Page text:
Let's just be honest here. The last generation Chevy Impala was so "Old-School GM" that it was almost comical. The interior was as good as a rental car or FBI agent would need it to be, the powertrains and styling were dated and it lacked any real personality or style. Fast forward to its 2014 redesign and it's clear that the "New GM" which has brought us such superstars as the Cadillac ATS, latest Chevrolet Stingray, hot selling Chevy Cruze, revolutionary Chevy Volt, the desirable Buick Enclave and the just unveiled GMC Yukon Denali just to name a few, has finally worked its magic on the Impala nameplate. And boy is it good.
Frankly, General Motors doesn't make any bad cars anymore, which is evidenced in many ways like its showing in recent initial quality surveys and overall quality if the automaker's recent bout with a Toyota-like recall madness proves to be as expected—just a short term issue. Then there is the downright sexy and appealing design and style that goes into each and every car this monolithic company builds. This is all evidenced in the transformation of the 2014 Chevy Impala into a class leading position among full size family sedans which is a class that includes the rather hideous looking Toyota Avalon; cool but rather brutal Dodge Charger, the Ford Taurus as well as the Nissan Maxima which currently is akin to a bloated Altima.
The Impala is one truly smooth operator that is available with GM's lovely and powerful 3.6 liter 305 horsepower/264 lb. feet of torque 6-cylinder engine mated to a very smooth 6-speed automatic that is also responsive when you need it to be. Our nicely loaded 2LT tester came so equipped but less expensive Impala models come with a 2.5 liter 195 horsepower/187 lb. feet of torque 4-cylinder engine. Prices for the 2014 Impala start at $26,860 and span the horizon right now all the way to a little over $37,000 for a fully loaded model with every luxury feature, gadget and gizmo you can imagine. Our tester stickered for $34,960.
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2013 Chevrolet Impala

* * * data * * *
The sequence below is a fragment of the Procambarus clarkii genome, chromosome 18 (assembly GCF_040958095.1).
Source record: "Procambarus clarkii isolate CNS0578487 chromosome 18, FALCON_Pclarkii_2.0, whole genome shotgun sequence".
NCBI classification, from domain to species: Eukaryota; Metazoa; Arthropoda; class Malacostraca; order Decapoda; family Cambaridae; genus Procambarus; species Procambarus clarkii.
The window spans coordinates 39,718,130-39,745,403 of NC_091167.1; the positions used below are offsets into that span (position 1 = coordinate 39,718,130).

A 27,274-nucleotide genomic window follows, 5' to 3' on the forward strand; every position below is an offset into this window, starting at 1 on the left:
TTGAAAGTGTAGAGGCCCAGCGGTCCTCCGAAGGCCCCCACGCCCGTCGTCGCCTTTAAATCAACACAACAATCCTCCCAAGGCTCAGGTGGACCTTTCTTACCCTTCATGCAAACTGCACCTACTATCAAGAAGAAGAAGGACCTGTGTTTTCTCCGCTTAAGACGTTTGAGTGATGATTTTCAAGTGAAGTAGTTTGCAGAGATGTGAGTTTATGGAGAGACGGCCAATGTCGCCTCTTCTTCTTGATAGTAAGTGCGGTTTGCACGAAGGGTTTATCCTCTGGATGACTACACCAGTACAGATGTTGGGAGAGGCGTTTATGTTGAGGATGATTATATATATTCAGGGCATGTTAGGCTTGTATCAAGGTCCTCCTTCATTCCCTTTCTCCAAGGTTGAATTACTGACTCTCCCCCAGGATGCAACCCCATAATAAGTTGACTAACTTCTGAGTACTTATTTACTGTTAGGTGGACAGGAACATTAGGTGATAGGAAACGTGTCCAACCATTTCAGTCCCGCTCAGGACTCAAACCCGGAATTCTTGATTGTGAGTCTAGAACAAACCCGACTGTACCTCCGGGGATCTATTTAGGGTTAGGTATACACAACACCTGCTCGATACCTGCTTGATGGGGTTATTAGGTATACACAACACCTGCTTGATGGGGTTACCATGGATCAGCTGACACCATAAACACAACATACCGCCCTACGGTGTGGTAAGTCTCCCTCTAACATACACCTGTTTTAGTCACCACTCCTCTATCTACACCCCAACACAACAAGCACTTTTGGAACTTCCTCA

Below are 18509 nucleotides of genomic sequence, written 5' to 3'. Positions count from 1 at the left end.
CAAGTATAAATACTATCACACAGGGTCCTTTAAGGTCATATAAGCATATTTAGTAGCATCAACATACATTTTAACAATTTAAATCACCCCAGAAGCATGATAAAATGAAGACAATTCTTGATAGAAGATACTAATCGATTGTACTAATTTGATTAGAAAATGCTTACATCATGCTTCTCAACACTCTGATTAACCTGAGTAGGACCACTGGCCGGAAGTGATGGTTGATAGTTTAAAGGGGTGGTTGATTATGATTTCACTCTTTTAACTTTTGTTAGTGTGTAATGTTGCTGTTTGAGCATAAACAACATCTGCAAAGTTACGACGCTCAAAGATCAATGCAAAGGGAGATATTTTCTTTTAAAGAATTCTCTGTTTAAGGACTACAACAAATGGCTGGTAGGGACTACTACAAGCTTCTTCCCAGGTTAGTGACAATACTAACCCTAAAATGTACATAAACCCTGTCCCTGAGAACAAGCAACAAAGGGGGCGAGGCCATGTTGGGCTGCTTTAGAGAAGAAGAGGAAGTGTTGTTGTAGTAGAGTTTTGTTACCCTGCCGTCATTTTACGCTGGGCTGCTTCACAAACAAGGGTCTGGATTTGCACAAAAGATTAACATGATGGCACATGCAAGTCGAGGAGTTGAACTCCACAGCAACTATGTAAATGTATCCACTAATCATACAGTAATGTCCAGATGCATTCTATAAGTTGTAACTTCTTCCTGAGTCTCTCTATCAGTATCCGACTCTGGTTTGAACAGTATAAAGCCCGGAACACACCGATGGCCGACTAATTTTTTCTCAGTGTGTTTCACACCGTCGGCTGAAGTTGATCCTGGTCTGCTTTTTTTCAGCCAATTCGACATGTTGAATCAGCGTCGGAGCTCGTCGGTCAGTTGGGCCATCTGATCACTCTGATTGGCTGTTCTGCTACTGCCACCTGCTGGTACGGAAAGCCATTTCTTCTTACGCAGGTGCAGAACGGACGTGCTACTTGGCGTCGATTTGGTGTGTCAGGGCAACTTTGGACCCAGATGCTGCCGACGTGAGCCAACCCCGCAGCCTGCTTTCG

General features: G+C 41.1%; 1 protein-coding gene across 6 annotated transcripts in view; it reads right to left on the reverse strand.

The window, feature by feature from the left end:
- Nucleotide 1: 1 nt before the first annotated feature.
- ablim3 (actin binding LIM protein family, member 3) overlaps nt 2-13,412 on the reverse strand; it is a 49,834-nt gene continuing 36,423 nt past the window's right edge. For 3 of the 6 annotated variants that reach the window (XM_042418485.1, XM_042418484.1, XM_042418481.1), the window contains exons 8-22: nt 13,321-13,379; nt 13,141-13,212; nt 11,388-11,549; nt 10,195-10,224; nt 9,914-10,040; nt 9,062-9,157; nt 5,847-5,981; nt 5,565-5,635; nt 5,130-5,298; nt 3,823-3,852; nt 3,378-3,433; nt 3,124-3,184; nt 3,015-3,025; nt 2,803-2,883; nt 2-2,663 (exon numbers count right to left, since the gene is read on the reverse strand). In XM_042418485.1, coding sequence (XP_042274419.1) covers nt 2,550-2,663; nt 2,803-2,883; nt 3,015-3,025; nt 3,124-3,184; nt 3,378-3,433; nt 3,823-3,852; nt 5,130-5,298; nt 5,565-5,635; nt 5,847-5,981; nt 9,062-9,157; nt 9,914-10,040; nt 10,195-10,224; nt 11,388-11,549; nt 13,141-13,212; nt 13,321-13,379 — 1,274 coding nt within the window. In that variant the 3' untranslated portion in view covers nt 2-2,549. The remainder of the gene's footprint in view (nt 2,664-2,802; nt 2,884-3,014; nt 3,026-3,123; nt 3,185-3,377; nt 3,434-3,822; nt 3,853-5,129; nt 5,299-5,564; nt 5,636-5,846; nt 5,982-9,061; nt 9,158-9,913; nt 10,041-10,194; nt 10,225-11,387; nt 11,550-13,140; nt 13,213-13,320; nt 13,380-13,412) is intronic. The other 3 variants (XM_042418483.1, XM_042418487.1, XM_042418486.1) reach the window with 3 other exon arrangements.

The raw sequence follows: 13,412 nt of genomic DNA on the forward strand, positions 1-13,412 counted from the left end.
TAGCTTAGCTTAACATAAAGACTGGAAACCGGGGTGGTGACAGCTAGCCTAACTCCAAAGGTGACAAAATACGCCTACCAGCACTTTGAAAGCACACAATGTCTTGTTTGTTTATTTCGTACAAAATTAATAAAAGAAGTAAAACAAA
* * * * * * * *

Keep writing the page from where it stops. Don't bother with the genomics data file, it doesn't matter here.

Affordability and big-car roominess have always been the hallmark of the Chevrolet Impala. But its aging and bland design, lack of high-tech safety features found on many competitors' vehicles, so-so interior and relatively uninspired handling are serious detractions. Still, the recently adopted V6 engine is a pleasant surprise, and starting pricing that ranges from $25,860 to $30,400 may be enough to counteract the negatives.
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What to consider in buying a used Chevrolet Impala?
The Impala was introduced in 1958 and ran through until 1985. It was then re-introduced for the mid-1990s and then again in 2000. The Impala was named after the African antelope of that name and is sold as Chevrolet's most expensive passenger vehicle and as the more upscale of the sedans available from General Motors non-luxury line. It is a full-sized sedan offered as both a coupe and sedan, depending on the generation of the car.
The first six generations of the Impala are considered collectible vehicles by enthusiasts. Produced until 1985, these were the models most Americans associate with the Impala name. Classic car shows are often filled with Impala models of these generations.
The seventh-generation of the Chevrolet Impala came in 1994 and was produced for only two years as a muscular version of the Caprice that had replaced the Impala after 1985. For those two years, the Impala SS was based on the Caprice police package and powered by the 5.7-liter V8 used in the Corvette.
The eighth-generation Impala came in 2000 as a revival of the Chevrolet Impala model nameplate. Replacing the Lumina, the new Impala changed considerably from the previous generations of the car. The new Impala became front-wheel drive and was offered with two engines, both V6 designs. The Impala SS was revived, but powered by a supercharged V6 instead of a larger V8. A four-speed automatic transmission was used across the line.
The ninth-generation Impala came in 2006 with an updated platform and modernized body design. Unlike previous generations of the Impala, though, his new Impala sold mostly to fleet buyers with relatively few sales going to private buyers. The V8 engine was re-introduced for the SS model and both a four-speed automatic and a six-speed automatic transmission were available, depending on model year and configuration.
For the tenth- and current-generation of the Chevrolet Impala, which came in 2013, Chevrolet completely revamped the car for improved consumer sales. It returned to a truly full-sized configuration and returned to its upscale roots as a consumer-based sedan. For the first time, four-cylinder engines made up the base engine options and a V6 was the more powerful engine upgrade. Six-speed automatic transmissions were standard. A mild hybrid and bi-fuel version of the Impala were introduced in the tenth generation as well.
Consumer complaints about the Chevrolet Impala center on the eighth-generation at high mileage. Security system issues, transmission issues, and upper engine problems are relatively common. The Impala otherwise enjoys a good reputation for reliability.